The U.S. Environmental Protection Agency defended its decision to allow farmers to continue to spray a recently banned herbicide through July 31 in a court filing on Tuesday evening. The agency argued that it has the power to regulate existing stocks of herbicides that have been canceled.

“EPA fully complied with the Court’s June 3, 2020 decision vacating three pesticide registrations for dicamba-based pesticide products,” the filing read. “These products remain unregistered. EPA has not taken any action to revive the registrations.”

The Ninth Circuit Court of Appeals banned dicamba, a volatile weed killer that has damaged millions of acres of crops and natural areas in recent years, on June 3, ruling that the EPA did not have enough evidence to support its approval and also underestimated and ignored risks posed by the herbicide. 

On June 8, the EPA issued a cancellation order for the herbicide, versions of which are made by Bayer, BASF and Corteva, but allowed continued application through July 31. In the ruling on behalf of the three-judge panel, Judge William Fletcher wrote that the court’s decision was difficult for farmers, who have already planted this year’s crop thinking the herbicide would be available. About two-third of U.S. soybean crops and more than half of cotton crops are dicamba-tolerant. 

Last week, farming and conservation organizations – the National Family Farm Coalition, Center for Food Safety, Center for Biological Diversity and Pesticide Action Network – argued the ruling should have immediately banned all use of dicamba and asked the court to hold the EPA in contempt. The groups, which filed the lawsuit that led to the court’s ruling, have until Thursday to file a reply brief. The Ninth Circuit panel will then make a decision.

“EPA and the pesticide companies have tried to confuse the issue and try to intimidate the Court,” said George Kimbrell, legal director for the Center for Food Safety in an emailed statement. “The Court held the product uses unlawful and EPA’s manipulations cannot change that.”

Dicamba, which has been sprayed since the 1960s, has skyrocketed in use in recent years, after Monsanto introduced new genetically modified soybean and cotton seeds that could withstand being sprayed by the herbicide. The seeds were designed to replace Monsanto’s Roundup-Ready crops, as many weeds had started developing resistance to glyphosate, which is the active ingredient in Roundup.

Since the 2017 growing season, thousands of farmers have filed complaints about crop damage caused by dicamba, and Bayer, which bought Monsanto in 2018, faces hundreds of lawsuits over the herbicide. Earlier this year, a federal jury ruled Bayer and BASF, which makes a version of the herbicide, must pay a Missouri peach farmer $265 million for damage incurred on his farm.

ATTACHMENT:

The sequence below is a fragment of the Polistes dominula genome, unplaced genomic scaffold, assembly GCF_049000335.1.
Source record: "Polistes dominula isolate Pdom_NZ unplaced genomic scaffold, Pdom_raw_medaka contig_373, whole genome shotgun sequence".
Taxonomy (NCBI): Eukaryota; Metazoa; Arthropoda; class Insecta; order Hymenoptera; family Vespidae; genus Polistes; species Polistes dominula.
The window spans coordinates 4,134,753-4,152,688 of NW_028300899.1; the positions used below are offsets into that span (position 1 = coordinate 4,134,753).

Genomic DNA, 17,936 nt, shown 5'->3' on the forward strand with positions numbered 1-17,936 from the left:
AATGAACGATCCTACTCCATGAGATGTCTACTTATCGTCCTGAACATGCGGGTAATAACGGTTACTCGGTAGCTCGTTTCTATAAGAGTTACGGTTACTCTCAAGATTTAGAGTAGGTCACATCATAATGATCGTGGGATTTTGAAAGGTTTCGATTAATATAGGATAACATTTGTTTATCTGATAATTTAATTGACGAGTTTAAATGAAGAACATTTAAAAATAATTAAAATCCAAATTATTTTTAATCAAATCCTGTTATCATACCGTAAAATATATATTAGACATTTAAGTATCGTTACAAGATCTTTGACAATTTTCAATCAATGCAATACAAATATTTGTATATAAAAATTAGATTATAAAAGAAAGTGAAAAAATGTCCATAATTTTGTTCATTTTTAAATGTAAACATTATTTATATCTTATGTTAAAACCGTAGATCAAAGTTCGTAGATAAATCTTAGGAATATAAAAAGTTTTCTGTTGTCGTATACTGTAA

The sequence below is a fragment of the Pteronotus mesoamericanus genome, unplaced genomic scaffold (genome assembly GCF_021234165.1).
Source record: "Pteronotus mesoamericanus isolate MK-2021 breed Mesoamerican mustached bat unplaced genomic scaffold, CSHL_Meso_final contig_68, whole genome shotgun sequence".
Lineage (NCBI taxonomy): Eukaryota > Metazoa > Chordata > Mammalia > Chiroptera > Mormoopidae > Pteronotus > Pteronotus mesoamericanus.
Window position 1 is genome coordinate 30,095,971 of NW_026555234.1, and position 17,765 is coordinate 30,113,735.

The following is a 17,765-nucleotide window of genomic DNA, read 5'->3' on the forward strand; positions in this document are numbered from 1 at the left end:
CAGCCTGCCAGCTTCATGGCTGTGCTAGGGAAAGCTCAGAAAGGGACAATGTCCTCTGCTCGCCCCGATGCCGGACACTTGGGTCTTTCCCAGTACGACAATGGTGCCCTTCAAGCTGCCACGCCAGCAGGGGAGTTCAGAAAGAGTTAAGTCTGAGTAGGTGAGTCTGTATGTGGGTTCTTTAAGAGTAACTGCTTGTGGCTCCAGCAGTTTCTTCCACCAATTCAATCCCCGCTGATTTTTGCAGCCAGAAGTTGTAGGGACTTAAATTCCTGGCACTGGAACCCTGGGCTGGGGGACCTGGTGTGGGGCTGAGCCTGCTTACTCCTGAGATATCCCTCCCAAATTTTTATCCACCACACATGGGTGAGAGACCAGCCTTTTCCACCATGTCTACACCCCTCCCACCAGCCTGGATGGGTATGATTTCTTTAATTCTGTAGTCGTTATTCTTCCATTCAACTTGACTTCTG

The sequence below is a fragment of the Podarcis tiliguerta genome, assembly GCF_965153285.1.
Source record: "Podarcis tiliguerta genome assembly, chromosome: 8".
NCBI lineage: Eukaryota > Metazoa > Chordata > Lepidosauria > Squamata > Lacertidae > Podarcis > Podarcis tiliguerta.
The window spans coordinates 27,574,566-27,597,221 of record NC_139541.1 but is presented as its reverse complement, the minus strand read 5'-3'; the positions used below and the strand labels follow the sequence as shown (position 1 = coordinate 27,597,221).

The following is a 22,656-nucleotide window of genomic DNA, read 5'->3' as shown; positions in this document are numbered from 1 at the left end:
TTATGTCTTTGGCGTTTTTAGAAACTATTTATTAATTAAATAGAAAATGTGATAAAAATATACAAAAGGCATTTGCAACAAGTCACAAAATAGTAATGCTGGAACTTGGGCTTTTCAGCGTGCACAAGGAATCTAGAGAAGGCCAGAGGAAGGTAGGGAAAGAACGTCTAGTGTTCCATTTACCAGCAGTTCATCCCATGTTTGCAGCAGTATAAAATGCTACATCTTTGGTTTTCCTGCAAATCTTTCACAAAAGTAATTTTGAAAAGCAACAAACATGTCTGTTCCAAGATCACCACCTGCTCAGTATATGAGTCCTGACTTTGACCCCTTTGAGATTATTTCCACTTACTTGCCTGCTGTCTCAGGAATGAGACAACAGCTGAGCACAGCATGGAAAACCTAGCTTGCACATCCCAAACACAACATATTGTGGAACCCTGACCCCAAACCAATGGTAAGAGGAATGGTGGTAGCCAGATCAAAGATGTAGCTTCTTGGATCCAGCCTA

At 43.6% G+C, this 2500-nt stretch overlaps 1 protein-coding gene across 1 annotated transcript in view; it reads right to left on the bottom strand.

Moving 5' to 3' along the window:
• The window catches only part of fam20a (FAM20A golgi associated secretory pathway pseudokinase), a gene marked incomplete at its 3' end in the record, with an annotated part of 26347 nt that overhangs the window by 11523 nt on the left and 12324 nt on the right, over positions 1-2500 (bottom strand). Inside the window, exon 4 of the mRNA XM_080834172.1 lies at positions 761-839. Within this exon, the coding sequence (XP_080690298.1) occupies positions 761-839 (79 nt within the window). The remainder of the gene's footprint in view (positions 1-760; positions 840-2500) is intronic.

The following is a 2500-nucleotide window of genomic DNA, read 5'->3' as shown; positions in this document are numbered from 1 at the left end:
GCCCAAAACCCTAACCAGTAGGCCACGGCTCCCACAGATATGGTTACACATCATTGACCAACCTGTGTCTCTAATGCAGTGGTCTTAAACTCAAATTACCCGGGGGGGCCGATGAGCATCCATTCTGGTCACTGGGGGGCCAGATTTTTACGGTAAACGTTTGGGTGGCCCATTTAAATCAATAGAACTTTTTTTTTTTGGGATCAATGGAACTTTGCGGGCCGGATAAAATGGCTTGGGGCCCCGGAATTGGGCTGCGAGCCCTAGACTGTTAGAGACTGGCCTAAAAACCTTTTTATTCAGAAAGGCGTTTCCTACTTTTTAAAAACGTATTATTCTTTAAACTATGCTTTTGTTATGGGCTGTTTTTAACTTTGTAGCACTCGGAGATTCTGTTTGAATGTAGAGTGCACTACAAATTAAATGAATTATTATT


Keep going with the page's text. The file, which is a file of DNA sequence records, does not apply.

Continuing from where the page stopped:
The EPA’s decision could make it so farmers are not without the herbicide dicamba at any point. The two-year registration that was vacated by the Ninth Circuit was set to expire later this year, and Bayer has said it is working to get dicamba re-approved for the 2021 growing season.

In its filing Friday, BASF said that about 25 percent of the dicamba purchased for this growing season had not yet been sprayed when the Ninth Circuit vacated the registration, and most of the herbicide would be sprayed within the next 30 days. Each day that goes by, more dicamba is sprayed.

Still, as the court battle continues, large investments made by Bayer, which bought Monsanto in 2018 for $63 billion, and BASF remain uncertain.

On Tuesday, Bayer announced it is canceling a $1 billion investment in a new facility to produce dicamba in Luling, Louisiana. The company said the decision is unrelated to the court’s ruling and is instead because of a global overcapacity of dicamba.

In a court filing Friday, BASF said, if dicamba is banned, it would have to shut down its own dicamba production facility in Beaumont, Texas. In the five years leading up to the launch of Engenia, BASF’s version of dicamba, the company said, it spent $370 million improving the facility.

BASF and Corteva, an agribusiness company owned by DowDupont, filed motions on Friday seeking to intervene in the case, after the court vacated the registrations of their dicamba herbicides. Bayer was already involved in the case.

In the filing on Tuesday, lawyers for the EPA argued that spraying a pesticide that is not registered is not illegal; instead, it is only illegal to buy or sell an unregistered pesticide. The cancellation order makes using the herbicide illegal, but only after July 31. The EPA also said it anticipated illegal applications of dicamba could be a problem if the herbicide is immediately banned.

“When a registration is vacated, misuse of that product is no longer a violation of FIFRA,” the filing said. “The Cancellation Order addresses this indirect and potentially disruptive environmental harm. The Order plugs a regulatory gap by ensuring that existing stocks of these newly-unregistered pesticides are used safely and appropriately, and only for a limited period of time.”

The EPA also argued that the Ninth Circuit does not have jurisdiction over the decision because it is a separate administrative order than the registration that was vacated.

Lawyers for Bayer, intervening on behalf of the EPA, also said that the agency made the decision by balancing the damage of continued use of the herbicide through the summer versus the harm to farmers who have already planted dicamba-tolerant soybeans and have weeds that could cost farmers billions in losses.

Type of work:

Johnathan Hettinger focuses on pesticide coverage for Investigative Midwest. Growing up in central Illinois, Johnathan saw and had family members working in all aspects of agribusiness, from boots-in-the-field...

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